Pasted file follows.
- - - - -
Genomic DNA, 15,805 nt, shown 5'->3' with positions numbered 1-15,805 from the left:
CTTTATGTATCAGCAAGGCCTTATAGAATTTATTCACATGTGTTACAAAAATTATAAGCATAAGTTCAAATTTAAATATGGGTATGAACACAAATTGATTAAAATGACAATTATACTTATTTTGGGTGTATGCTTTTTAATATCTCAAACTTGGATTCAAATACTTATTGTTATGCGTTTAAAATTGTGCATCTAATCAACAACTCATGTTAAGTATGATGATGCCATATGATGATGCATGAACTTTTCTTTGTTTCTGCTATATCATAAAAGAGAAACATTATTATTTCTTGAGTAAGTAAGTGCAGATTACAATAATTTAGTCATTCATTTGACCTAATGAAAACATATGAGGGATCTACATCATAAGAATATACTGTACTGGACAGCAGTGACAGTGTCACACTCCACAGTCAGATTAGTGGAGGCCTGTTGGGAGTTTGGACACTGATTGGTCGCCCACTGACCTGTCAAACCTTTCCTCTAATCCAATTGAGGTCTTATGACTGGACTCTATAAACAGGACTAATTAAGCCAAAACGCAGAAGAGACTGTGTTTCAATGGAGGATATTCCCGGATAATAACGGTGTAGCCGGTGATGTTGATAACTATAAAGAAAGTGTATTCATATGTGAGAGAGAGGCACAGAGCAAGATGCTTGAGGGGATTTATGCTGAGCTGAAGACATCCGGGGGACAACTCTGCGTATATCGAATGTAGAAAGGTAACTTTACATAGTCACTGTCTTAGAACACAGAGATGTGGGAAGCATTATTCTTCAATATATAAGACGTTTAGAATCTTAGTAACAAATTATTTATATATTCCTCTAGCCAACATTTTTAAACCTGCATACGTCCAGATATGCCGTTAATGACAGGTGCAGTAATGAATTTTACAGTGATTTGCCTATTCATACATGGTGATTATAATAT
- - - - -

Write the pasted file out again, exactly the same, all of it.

Genomic DNA, 15,805 nt, shown 5'->3' with positions numbered 1-15,805 from the left:
CTTTATGTATCAGCAAGGCCTTATAGAATTTATTCACATGTGTTACAAAAATTATAAGCATAAGTTCAAATTTAAATATGGGTATGAACACAAATTGATTAAAATGACAATTATACTTATTTTGGGTGTATGCTTTTTAATATCTCAAACTTGGATTCAAATACTTATTGTTATGCGTTTAAAATTGTGCATCTAATCAACAACTCATGTTAAGTATGATGATGCCATATGATGATGCATGAACTTTTCTTTGTTTCTGCTATATCATAAAAGAGAAACATTATTATTTCTTGAGTAAGTAAGTGCAGATTACAATAATTTAGTCATTCATTTGACCTAATGAAAACATATGAGGGATCTACATCATAAGAATATACTGTACTGGACAGCAGTGACAGTGTCACACTCCACAGTCAGATTAGTGGAGGCCTGTTGGGAGTTTGGACACTGATTGGTCGCCCACTGACCTGTCAAACCTTTCCTCTAATCCAATTGAGGTCTTATGACTGGACTCTATAAACAGGACTAATTAAGCCAAAACGCAGAAGAGACTGTGTTTCAATGGAGGATATTCCCGGATAATAACGGTGTAGCCGGTGATGTTGATAACTATAAAGAAAGTGTATTCATATGTGAGAGAGAGGCACAGAGCAAGATGCTTGAGGGGATTTATGCTGAGCTGAAGACATCCGGGGGACAACTCTGCGTATATCGAATGTAGAAAGGTAACTTTACATAGTCACTGTCTTAGAACACAGAGATGTGGGAAGCATTATTCTTCAATATATAAGACGTTTAGAATCTTAGTAACAAATTATTTATATATTCCTCTAGCCAACATTTTTAAACCTGCATACGTCCAGATATGCCGTTAATGACAGGTGCAGTAATGAATTTTACAGTGATTTGCCTATTCATACATGGTGATTATAATAT